Massively Exclusive: World of Darkness interview

World of Darkness header
The 2011 Grand Masquerade in New Orleans is over, and the monsters have all gone home. In their wake, we're left with a series of exciting revelations relating to the upcoming World of Darkness by CCP Games. While it's only in pre-production, it has already sent fans of the World of Darkness setting into a frenzy of anticipation. The new details only give rise to more questions, however, and speculation has run rampant, especially given how radically CCP's new game departs from the standard MMO model. Thankfully, Massively has some answers.

Shane Defreest, the Community Developer for CCP North America and White Wolf Publishing, was kind enough to take the time out of his hectic schedule to answer a few of our questions relating to the game. He sheds a bit of light on World of Darkness, discussing the choice of setting, player factions and playable clans, the business model, and how he views the experience of the game. Enjoy!

Massively: The old World of Darkness setting, despite being wildly popular, was ended in favor of NWoD. Given that NWoD is still in production, the community has assumed that it would be used for the MMO. So why was the old World of Darkness setting chosen?

Shane Defreest: The decision to end that game line originally was a business decision based upon the current climate of roleplaying games, and I think that there were probably a couple of elements to it. There was some burn-out in creating such high-intensity content that was so serialistic, and also a belief that [the setting needed reinvention] -- kind of the way bands feel the need to reinvent their sound. They have to go make an album or a couple of albums that are nothing at all like what their fans are used to listening to. In the future, though, they acknowledge that people really like these hits, and then they come back together and go back to doing what they really do.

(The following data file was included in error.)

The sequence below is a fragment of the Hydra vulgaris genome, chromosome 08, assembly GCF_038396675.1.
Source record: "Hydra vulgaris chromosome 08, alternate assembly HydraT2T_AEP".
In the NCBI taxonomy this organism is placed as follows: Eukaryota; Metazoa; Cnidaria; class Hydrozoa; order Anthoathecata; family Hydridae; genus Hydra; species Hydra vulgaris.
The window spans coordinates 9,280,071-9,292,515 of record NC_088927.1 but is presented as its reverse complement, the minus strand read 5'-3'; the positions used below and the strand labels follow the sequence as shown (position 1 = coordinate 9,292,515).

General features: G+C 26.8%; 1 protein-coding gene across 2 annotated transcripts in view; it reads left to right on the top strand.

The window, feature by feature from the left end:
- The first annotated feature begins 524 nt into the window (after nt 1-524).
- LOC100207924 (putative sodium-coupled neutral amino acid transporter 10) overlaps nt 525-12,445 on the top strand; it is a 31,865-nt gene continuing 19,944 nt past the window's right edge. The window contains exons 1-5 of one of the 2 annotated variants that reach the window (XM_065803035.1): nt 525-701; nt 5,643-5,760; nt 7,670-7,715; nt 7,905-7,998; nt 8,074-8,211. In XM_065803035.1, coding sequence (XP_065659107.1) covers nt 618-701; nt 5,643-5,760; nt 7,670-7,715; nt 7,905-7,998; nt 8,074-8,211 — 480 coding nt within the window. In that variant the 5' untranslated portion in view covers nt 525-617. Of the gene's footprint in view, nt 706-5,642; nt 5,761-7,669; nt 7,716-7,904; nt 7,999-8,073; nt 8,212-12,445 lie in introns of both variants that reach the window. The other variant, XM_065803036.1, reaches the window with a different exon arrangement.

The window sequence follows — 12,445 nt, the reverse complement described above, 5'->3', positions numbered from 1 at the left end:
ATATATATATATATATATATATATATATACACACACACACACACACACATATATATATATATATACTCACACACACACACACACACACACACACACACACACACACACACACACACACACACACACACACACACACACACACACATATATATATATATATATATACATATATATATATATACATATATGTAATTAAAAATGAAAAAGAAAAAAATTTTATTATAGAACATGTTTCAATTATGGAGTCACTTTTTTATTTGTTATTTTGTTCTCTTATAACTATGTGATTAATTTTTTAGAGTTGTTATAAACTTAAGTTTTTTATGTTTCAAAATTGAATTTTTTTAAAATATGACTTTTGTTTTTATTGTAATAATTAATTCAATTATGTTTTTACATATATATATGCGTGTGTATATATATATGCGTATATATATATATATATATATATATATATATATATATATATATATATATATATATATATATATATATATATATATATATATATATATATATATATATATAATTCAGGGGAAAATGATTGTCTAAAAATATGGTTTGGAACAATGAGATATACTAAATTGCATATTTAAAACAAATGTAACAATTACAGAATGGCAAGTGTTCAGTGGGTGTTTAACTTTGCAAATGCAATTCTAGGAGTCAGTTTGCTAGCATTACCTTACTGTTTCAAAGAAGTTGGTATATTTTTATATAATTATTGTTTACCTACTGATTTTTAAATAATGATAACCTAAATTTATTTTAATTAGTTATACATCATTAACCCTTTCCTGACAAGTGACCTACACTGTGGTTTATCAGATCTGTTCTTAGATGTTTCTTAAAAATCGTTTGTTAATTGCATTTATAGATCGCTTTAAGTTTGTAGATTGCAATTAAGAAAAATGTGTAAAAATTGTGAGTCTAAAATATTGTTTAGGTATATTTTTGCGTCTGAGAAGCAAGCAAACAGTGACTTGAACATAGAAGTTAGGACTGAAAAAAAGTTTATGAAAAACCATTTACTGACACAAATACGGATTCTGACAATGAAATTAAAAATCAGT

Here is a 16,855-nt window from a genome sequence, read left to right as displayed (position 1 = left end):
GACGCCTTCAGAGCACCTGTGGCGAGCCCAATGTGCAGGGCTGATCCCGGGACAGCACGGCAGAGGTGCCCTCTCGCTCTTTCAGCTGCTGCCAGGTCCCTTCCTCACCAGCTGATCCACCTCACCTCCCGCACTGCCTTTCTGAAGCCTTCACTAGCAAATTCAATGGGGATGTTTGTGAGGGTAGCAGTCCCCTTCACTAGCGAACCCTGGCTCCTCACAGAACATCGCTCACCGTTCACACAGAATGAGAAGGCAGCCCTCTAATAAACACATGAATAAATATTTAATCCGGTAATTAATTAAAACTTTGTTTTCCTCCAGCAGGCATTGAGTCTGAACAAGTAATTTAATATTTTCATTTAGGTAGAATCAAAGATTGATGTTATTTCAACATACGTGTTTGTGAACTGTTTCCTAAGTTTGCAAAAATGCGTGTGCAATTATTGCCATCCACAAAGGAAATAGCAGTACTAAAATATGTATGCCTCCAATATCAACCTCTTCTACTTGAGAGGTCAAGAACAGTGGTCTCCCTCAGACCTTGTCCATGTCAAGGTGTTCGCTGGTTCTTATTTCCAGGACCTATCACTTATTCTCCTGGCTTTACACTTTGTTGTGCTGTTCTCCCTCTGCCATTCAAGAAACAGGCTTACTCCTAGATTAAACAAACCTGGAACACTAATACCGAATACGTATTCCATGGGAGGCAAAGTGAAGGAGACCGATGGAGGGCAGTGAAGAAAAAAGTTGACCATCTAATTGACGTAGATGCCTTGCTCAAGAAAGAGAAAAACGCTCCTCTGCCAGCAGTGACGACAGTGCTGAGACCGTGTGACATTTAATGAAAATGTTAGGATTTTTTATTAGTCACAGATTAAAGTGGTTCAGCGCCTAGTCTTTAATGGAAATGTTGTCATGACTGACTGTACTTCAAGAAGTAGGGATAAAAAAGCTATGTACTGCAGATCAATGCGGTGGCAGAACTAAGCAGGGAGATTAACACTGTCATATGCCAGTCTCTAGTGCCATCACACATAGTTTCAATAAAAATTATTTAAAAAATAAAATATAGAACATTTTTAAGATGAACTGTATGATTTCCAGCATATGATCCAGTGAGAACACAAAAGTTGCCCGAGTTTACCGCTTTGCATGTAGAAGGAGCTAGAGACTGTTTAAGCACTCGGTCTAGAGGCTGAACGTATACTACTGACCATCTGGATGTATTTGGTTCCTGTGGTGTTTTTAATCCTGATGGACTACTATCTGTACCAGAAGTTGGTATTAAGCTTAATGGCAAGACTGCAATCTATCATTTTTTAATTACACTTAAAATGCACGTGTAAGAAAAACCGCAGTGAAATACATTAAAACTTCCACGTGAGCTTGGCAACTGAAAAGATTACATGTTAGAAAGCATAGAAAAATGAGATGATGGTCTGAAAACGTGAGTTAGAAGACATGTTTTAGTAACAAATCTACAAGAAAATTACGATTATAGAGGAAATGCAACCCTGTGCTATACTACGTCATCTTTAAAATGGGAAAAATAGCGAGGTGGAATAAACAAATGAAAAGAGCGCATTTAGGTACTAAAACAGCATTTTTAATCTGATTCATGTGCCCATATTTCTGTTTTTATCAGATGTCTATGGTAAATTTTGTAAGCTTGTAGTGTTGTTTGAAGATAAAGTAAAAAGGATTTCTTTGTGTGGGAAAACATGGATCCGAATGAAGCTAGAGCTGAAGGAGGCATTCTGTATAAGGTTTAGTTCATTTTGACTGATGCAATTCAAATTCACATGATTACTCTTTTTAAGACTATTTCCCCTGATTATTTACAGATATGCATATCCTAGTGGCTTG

This was kind of a similar thing. Vampire: The Masquerade is what we're really known for. It's what we've done the best... all of the things people see in vampire pop culture are to some degree Vampire: The Masquerade-inspired or at least V:tM-influenced. So the hardcore gamer is going to look at the books that we're making now, but if you step back and look at our back catalogue as a body of work, there's an obvious choice.

World of Darkness b&wFollowing upon that, the World of Darkness is this huge, labyrinthine place that's full of supernatural creature of all types. As Vampire: the Masquerade is sort of the flagship of the World of Darkness setting, I have to ask how the various supernatural creature types are going to be implemented within the game and whether any of them might be playable at launch?

None; it's a vampire game. At launch, they'll be NPCs. Because it's a rich world, the werewolves and mages will have their presence felt, but they'll be flavor and not playable characters to start, much in the same way that the game was originally.

Will the Sabbat be represented as a playable faction?

What you saw last night are the starting clans. That was the big reveal: Those seven clans are going to be the starting playable clans at launch.

I was still trying to interpret how that sort of burlesque act specifically related to the game itself. Last night was actually a great way to go about a reveal. I think a lot of us expected a screenshot montage.

It's hard to describe this, but we keep describing what we're trying to do as a lifestyle experience. In my own part of the presentation last night I said that Vampire, as a roleplaying game, was kind of an anomaly, and not just in that it was adult enough to have girls and other people who were interested in it. The fact that it was a roleplaying game was an "and" and not the "the." So if we can hit that on the MMO front and put the game somewhere between an MMO and virtual world that draws people in because they like the style or the personal connectivity or the music or the style of it, and then there's a game as well, we'll bring in a broader range of people and create a very different experience than just saying, "Oh, it's a game." And I think the fashion component was the right way to sell culture before selling a game.